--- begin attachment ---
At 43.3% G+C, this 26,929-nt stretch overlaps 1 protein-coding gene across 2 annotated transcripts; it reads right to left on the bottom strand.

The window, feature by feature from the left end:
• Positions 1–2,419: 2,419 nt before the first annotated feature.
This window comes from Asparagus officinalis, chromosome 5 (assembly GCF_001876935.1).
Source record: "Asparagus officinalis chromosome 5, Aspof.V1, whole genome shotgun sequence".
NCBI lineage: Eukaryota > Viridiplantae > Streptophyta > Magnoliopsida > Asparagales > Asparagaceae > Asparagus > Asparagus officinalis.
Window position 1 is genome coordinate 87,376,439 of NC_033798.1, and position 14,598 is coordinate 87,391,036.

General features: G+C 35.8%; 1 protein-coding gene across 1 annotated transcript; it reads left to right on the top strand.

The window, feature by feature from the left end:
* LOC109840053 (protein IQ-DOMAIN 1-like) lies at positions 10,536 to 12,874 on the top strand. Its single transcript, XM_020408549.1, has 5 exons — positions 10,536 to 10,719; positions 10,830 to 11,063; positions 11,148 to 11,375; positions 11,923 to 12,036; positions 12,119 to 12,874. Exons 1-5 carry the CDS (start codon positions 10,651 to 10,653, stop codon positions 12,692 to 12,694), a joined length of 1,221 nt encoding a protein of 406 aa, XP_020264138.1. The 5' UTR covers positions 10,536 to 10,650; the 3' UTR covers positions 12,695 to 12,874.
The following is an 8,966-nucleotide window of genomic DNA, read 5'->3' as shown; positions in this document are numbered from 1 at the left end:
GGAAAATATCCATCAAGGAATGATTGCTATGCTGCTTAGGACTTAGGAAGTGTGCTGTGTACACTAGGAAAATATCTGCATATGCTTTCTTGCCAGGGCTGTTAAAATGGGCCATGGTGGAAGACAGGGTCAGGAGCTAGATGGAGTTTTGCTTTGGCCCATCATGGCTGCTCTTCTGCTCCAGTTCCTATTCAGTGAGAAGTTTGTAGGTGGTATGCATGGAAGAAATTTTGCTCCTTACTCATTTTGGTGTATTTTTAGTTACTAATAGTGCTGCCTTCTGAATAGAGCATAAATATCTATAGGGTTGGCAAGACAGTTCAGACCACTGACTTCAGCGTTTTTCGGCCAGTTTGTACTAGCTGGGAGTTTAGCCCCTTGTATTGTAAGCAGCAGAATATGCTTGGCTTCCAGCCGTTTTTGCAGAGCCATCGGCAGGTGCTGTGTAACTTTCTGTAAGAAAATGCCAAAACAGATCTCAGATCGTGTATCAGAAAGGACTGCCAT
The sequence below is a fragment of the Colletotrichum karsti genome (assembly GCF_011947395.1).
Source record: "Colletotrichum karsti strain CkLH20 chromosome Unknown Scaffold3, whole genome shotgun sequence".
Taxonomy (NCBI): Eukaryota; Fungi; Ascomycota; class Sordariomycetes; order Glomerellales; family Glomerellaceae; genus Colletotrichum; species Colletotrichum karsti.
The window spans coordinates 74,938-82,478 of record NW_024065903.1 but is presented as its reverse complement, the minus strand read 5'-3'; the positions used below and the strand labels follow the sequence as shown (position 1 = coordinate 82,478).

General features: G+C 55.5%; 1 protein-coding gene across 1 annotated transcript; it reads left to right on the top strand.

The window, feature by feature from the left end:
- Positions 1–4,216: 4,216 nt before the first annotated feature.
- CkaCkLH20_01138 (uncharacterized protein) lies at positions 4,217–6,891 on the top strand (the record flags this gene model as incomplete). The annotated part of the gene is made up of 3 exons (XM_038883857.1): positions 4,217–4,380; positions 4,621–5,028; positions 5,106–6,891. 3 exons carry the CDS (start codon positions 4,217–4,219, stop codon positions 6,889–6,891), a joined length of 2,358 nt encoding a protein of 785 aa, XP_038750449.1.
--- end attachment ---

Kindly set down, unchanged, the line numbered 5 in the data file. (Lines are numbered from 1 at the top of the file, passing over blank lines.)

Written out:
Source record: "Asparagus officinalis chromosome 5, Aspof.V1, whole genome shotgun sequence".